to Ontario, Canada, and working with museums to get permission to
analyze their specimens.

The team’s creative analysis included looking at the prevalence of
different forms of hydrogen in the dragonflies. The ratio of three forms
of hydrogen in the atmosphere shifts with latitude. Dragonflies pick up
an imprint of the hydrogen ratio at their birthplace, so a scientist
can determine where a dragonfly came from by looking at how much of each
hydrogen type is present in a tiny piece of the dragonfly’s wing. That
information enabled the team to discern the three-generation migration
system.

The citizen science data–information collected by members of the
general public–helped the scientists learn what factors cue the
dragonflies to migrate or to emerge as flying adults after their aquatic
juvenile stage. It turns out temperature plays a big role: the
dragonflies both emerge and initiate migration at around 9 degrees
Celsius (48 degrees Fahrenheit).

“With climate change we could see dragonflies migrating north
earlier and staying later in the fall, which could alter their entire
biology and life history,” says Michael Hallworth, postdoctoral fellow
at the Smithsonian Migratory Bird Center and first author on the paper.
Studds adds, “Climate change is a threat to all kinds of migration
systems, and this could be one of them.”

Studds emphasizes that this discovery is the beginning of a long
path toward better understanding insect migrations. Revealing the
three-generation process, with two migratory generations and one
resident, was, itself, “remarkable,” he says. “How it actually happens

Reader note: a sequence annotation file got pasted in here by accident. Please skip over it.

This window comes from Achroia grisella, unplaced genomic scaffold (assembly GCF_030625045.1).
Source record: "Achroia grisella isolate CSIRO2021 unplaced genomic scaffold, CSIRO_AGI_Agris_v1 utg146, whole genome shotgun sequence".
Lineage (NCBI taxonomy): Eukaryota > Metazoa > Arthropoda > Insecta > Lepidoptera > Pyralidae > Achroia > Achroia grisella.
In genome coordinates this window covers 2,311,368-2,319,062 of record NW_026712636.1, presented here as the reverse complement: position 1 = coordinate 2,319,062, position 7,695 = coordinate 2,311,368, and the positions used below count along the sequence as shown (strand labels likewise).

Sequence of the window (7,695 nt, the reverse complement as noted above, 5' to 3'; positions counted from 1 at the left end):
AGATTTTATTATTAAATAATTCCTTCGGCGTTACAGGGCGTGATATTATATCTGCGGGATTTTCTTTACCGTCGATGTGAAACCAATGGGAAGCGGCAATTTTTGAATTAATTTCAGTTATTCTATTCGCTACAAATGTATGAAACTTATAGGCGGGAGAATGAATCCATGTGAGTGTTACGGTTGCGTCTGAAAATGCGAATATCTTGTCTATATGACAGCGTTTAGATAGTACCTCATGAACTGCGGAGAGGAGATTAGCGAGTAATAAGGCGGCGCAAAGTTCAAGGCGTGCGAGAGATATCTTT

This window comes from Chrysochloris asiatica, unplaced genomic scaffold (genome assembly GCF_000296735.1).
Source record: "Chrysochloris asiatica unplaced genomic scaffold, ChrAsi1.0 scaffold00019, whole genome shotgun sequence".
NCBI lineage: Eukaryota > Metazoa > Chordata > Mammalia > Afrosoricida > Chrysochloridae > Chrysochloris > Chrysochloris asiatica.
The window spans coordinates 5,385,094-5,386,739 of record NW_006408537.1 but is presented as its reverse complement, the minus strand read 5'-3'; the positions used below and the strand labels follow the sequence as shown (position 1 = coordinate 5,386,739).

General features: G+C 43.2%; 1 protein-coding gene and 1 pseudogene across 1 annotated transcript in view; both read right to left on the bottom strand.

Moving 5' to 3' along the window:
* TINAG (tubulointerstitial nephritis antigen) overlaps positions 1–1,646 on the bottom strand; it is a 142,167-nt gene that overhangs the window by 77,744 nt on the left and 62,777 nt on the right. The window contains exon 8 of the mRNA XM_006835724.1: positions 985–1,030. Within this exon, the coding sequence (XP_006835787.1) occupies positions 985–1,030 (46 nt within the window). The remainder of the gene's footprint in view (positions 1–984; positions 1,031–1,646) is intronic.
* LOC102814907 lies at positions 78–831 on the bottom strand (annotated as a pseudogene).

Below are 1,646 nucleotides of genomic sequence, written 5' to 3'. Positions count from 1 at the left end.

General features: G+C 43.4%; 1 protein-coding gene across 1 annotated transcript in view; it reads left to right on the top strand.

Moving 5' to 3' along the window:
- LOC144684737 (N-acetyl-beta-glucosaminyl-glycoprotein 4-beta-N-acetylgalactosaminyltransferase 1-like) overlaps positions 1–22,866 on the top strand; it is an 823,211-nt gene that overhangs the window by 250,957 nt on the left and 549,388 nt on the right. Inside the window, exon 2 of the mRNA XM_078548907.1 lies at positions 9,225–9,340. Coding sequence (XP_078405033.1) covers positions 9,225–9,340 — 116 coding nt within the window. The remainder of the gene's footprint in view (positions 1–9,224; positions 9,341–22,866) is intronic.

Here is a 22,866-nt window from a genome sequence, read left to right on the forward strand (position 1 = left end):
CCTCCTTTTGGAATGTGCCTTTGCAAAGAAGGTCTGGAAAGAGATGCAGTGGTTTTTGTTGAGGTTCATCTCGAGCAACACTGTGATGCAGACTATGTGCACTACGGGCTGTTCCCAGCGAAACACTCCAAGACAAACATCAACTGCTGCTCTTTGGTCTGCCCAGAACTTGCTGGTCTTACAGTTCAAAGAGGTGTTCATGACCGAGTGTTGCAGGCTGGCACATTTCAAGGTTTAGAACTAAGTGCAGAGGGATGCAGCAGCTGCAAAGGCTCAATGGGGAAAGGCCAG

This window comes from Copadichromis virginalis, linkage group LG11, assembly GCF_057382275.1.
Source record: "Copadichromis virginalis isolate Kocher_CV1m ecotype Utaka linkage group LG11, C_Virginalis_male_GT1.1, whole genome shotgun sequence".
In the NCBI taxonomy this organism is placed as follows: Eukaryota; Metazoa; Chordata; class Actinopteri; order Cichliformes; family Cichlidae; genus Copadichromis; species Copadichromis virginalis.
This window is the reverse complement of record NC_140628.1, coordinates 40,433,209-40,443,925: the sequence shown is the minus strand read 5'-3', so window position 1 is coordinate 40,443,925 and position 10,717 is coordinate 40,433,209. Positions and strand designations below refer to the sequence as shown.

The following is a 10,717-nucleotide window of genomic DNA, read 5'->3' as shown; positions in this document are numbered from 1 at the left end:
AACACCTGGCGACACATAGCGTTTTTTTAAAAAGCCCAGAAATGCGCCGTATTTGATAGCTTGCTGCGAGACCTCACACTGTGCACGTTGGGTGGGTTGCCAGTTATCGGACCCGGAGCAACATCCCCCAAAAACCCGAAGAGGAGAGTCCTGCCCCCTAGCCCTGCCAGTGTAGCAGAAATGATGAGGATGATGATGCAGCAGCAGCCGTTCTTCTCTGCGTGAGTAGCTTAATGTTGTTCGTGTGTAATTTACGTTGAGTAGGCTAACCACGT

is a tremendous new mystery that brings together ecology and evolution,”
Studds reflects, “and there’s a lot more to understand.”

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Global Security News from Michael_Novakhov (27 sites): 1. US Security from Michael_Novakhov (86 sites): Stars and Stripes: Launch of Air Force’s next generation GPS satellite postponed for 1 day

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SpaceX said Tuesday’s launch was scratched because of sensor readings on the rocket’s first stage. Neither the company nor the U.S. Air Force provided details.

Stars and Stripes

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Global Security News from Michael_Novakhov (27 sites): 1. US Security from Michael_Novakhov (86 sites): Stars and Stripes: Police: Fort Riley soldier drove to Arkansas to meet teen girl, faces sex charges

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Andrew Mitchell O’Brien, who is stationed at Fort Riley, was arrested early Saturday morning on suspicion of sex crimes after he drove to Arkansas to meet a 16-year-old girl he met on the Internet.

Stars and Stripes

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Global Security News from Michael_Novakhov (27 sites): 1. US Security from Michael_Novakhov (86 sites): “fbi” – Google News: Las Vegas robbery suspect tells jurors FBI agent had vendetta against him – Las Vegas Review-Journal

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Las Vegas robbery suspect tells jurors FBI agent had vendetta against him  Las Vegas Review-Journal

Brian Wright, a man prosecutors said masterminded a pair of jewelry store heists just months after walking free of similar allegations because of legal errors, told …

“fbi” – Google News

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Global Security News from Michael_Novakhov (27 sites)


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FBI News Review: “fbi” – Google News: Las Vegas robbery suspect tells jurors FBI agent had vendetta against him – Las Vegas Review-Journal

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Las Vegas robbery suspect tells jurors FBI agent had vendetta against him  Las Vegas Review-Journal

Brian Wright, a man prosecutors said masterminded a pair of jewelry store heists just months after walking free of similar allegations because of legal errors, told …

“fbi” – Google News

FBI News Review


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Global Security News from Michael_Novakhov (27 sites): 1. World from Michael_Novakhov (22 sites): FOX News: Brian Terry’s family hits Democrats over opposition to border wall

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The family of a Border Patrol agent who was killed in 2010 said Tuesday that Democrats should agree to President Trump’s request for $5 billion to fund a wall along the U.S.-Mexico border.